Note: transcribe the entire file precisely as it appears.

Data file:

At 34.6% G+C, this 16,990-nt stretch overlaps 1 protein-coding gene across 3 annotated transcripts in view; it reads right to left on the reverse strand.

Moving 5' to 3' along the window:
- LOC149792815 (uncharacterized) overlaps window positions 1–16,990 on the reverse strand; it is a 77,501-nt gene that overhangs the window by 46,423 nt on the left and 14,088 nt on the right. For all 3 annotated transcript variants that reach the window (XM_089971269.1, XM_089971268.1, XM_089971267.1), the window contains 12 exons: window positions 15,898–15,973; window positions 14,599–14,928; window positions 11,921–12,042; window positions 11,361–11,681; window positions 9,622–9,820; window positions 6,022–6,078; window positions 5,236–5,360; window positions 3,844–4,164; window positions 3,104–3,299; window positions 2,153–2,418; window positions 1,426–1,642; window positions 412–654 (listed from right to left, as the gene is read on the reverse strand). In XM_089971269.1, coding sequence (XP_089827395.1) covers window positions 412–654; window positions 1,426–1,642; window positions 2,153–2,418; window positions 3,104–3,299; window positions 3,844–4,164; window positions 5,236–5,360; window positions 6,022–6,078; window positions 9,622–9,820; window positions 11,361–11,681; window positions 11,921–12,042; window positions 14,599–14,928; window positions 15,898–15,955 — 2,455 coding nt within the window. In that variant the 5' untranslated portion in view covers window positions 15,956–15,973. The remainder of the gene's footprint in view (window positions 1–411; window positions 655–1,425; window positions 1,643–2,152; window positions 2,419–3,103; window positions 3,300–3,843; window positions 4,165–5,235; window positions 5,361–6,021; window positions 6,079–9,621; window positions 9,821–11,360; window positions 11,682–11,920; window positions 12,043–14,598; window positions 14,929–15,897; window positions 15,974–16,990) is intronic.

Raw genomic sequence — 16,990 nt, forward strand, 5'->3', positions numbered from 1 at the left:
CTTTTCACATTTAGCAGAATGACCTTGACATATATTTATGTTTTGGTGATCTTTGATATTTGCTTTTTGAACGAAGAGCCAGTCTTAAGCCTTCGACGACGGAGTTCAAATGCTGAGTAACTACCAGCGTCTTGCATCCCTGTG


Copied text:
At 34.6% G+C, this 16,990-nt stretch overlaps 1 protein-coding gene across 3 annotated transcripts in view; it reads right to left on the reverse strand.

Moving 5' to 3' along the window:
- LOC149792815 (uncharacterized) overlaps window positions 1–16,990 on the reverse strand; it is a 77,501-nt gene that overhangs the window by 46,423 nt on the left and 14,088 nt on the right. For all 3 annotated transcript variants that reach the window (XM_089971269.1, XM_089971268.1, XM_089971267.1), the window contains 12 exons: window positions 15,898–15,973; window positions 14,599–14,928; window positions 11,921–12,042; window positions 11,361–11,681; window positions 9,622–9,820; window positions 6,022–6,078; window positions 5,236–5,360; window positions 3,844–4,164; window positions 3,104–3,299; window positions 2,153–2,418; window positions 1,426–1,642; window positions 412–654 (listed from right to left, as the gene is read on the reverse strand). In XM_089971269.1, coding sequence (XP_089827395.1) covers window positions 412–654; window positions 1,426–1,642; window positions 2,153–2,418; window positions 3,104–3,299; window positions 3,844–4,164; window positions 5,236–5,360; window positions 6,022–6,078; window positions 9,622–9,820; window positions 11,361–11,681; window positions 11,921–12,042; window positions 14,599–14,928; window positions 15,898–15,955 — 2,455 coding nt within the window. In that variant the 5' untranslated portion in view covers window positions 15,956–15,973. The remainder of the gene's footprint in view (window positions 1–411; window positions 655–1,425; window positions 1,643–2,152; window positions 2,419–3,103; window positions 3,300–3,843; window positions 4,165–5,235; window positions 5,361–6,021; window positions 6,079–9,621; window positions 9,821–11,360; window positions 11,682–11,920; window positions 12,043–14,598; window positions 14,929–15,897; window positions 15,974–16,990) is intronic.

Raw genomic sequence — 16,990 nt, forward strand, 5'->3', positions numbered from 1 at the left:
CTTTTCACATTTAGCAGAATGACCTTGACATATATTTATGTTTTGGTGATCTTTGATATTTGCTTTTTGAACGAAGAGCCAGTCTTAAGCCTTCGACGACGGAGTTCAAATGCTGAGTAACTACCAGCGTCTTGCATCCCTGTG